However, mass murders, like the one that occurred at the Inland Regional Center in San Bernardino last week, though becoming more frequent (and also the crimes that draw mass media attention), are still relatively infrequent when compared to the individual incidents of violence that still occur at an average of one a day in the workplace in this country.
According to the FBI, “It is the threats, harassment, bullying, domestic violence, stalking, emotional abuse, intimidation and other forms of behavior and physical violence that, if left unchecked, may result in more serious violent behavior.” These are the behaviors the FBI stressed, supervisors and managers have to deal with every day.
Since September 11, 2001, the FBI and other federal agencies have worked proactively and aggressively to pre-empt terrorists attacks. Despite those efforts, incidents like the recent travesty in San Bernardino can still occur.
As a result, companies are encouraged to have a violence prevention program in place. The most successful companies according to the FBI, “. . . create an atmosphere of fairness, trust and cooperation between employees and management. In addition, unions are partners, not adversaries, in violence prevention programs.”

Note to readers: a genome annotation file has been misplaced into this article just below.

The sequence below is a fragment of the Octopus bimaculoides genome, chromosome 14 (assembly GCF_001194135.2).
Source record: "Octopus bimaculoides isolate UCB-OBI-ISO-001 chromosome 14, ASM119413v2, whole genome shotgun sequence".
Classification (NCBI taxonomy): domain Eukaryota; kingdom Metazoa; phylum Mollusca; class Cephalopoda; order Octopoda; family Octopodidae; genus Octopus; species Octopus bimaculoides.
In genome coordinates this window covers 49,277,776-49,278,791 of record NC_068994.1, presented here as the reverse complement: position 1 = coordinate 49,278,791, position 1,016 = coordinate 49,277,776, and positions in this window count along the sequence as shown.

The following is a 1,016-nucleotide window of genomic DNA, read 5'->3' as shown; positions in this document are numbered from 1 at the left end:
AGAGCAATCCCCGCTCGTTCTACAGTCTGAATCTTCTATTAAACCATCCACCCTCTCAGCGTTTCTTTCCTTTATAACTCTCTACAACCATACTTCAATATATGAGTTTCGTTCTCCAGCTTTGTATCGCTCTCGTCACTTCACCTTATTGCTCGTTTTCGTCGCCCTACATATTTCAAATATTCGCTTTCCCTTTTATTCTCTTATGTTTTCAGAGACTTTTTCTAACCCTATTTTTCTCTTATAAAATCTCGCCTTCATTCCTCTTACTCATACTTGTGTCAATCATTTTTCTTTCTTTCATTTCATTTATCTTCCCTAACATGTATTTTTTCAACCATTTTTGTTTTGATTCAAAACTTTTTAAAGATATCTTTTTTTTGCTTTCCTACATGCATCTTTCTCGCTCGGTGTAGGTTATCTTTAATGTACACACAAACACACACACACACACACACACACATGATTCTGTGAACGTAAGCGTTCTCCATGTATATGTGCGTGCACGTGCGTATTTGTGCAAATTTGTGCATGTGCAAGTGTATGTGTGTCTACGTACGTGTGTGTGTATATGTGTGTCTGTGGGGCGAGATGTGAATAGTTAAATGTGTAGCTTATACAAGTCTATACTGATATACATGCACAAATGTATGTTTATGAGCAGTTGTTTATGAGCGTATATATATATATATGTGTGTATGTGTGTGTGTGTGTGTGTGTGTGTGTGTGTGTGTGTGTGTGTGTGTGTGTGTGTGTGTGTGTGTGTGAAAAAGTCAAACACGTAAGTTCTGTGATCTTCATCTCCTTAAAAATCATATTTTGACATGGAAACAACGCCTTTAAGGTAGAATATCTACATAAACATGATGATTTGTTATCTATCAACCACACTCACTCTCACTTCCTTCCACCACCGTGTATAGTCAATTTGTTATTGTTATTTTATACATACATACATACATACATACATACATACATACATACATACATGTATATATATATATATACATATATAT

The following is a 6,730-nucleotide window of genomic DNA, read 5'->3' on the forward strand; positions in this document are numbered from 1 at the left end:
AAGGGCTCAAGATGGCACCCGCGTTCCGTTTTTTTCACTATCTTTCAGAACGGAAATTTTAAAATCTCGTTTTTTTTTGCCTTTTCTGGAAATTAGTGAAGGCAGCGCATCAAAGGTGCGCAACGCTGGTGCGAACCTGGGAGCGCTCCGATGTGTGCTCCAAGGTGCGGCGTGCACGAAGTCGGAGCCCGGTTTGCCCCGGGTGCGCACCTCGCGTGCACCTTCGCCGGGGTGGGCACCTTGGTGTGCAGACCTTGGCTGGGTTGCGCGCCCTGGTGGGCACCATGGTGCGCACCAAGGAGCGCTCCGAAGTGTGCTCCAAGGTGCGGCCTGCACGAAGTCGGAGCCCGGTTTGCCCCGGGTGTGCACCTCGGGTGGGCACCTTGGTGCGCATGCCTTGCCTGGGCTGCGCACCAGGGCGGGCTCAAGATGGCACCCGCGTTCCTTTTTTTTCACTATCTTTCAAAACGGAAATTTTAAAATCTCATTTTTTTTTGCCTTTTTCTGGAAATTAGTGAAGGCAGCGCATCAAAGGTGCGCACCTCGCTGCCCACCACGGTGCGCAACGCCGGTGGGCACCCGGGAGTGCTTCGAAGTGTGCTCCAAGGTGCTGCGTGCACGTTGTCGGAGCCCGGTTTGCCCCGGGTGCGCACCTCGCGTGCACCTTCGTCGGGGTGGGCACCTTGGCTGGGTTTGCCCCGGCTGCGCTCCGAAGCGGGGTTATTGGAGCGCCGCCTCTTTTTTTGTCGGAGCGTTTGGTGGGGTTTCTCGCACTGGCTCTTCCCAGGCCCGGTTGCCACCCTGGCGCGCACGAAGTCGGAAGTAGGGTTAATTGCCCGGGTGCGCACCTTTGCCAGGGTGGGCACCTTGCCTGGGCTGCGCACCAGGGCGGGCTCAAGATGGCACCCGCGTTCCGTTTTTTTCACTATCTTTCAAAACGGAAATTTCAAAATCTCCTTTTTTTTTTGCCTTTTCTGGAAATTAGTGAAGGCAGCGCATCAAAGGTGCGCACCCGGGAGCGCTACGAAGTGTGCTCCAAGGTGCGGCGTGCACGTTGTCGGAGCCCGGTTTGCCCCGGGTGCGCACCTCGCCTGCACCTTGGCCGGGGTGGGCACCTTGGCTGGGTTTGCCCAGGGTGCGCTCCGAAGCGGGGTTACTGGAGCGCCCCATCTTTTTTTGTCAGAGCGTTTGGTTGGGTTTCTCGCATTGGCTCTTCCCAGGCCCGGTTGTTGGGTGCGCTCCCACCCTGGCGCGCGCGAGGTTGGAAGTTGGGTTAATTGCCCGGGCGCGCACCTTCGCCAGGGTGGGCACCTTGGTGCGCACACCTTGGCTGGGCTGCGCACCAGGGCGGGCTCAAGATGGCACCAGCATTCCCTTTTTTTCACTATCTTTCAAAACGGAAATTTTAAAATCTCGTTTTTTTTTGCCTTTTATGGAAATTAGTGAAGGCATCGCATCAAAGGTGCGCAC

The agency also recommended companies work together rather than competing with one another on the issue of employee safety. Sharing best practice ideas and information, pooling resources to provide the best possible training and working together to raise public awareness will help all employees. Large corporations are also encouraged to share plans and training resources not only with smaller firms but with community organizations as well. Other agency recommendations include building partnerships with local law enforcement agencies.
Hundreds of thousands of workers experience violence or the threat of violence in their workplaces every year. According to the Department of Homeland Security, “employees typically do not just snap but display indicators of potentially violent behavior over time.”
Here are the signs the agency recommends to watch for which may indicate a co-worker could become violent. If the behaviors are recognized, they can often be managed and treated. Such behaviors can include one of more of the following: The increased use of alcohol and or illegal drugs; an unexplained increase in absenteeism; vague physical complaints; a noticeable decrease in attention to appearance and hygiene; depression/withdrawal; a resistance and overreaction to changes in policy and procedures; repeated violations of company policies; increased, severe mood swings; noticeably unstable, emotional responses; explosive outbursts of anger or rage without provocation; suicidal; comments about putting things in order; behavior which is suspect of paranoia, i.e., everybody is against me; increasingly talks of problems at home; an escalation of domestic problems into the workplace; talk of severe financial problems; talk of previous incidents of violence; empathy with individuals committing violence; increase in unsolicited comments about firearms, other dangerous weapons and violent crimes.
The Department of Homeland Security stressed this list is not comprehensive, “nor is it intended as a mechanism for diagnosing violent tendencies.” Again and again, Homeland security has advised, “If you see something, say something”.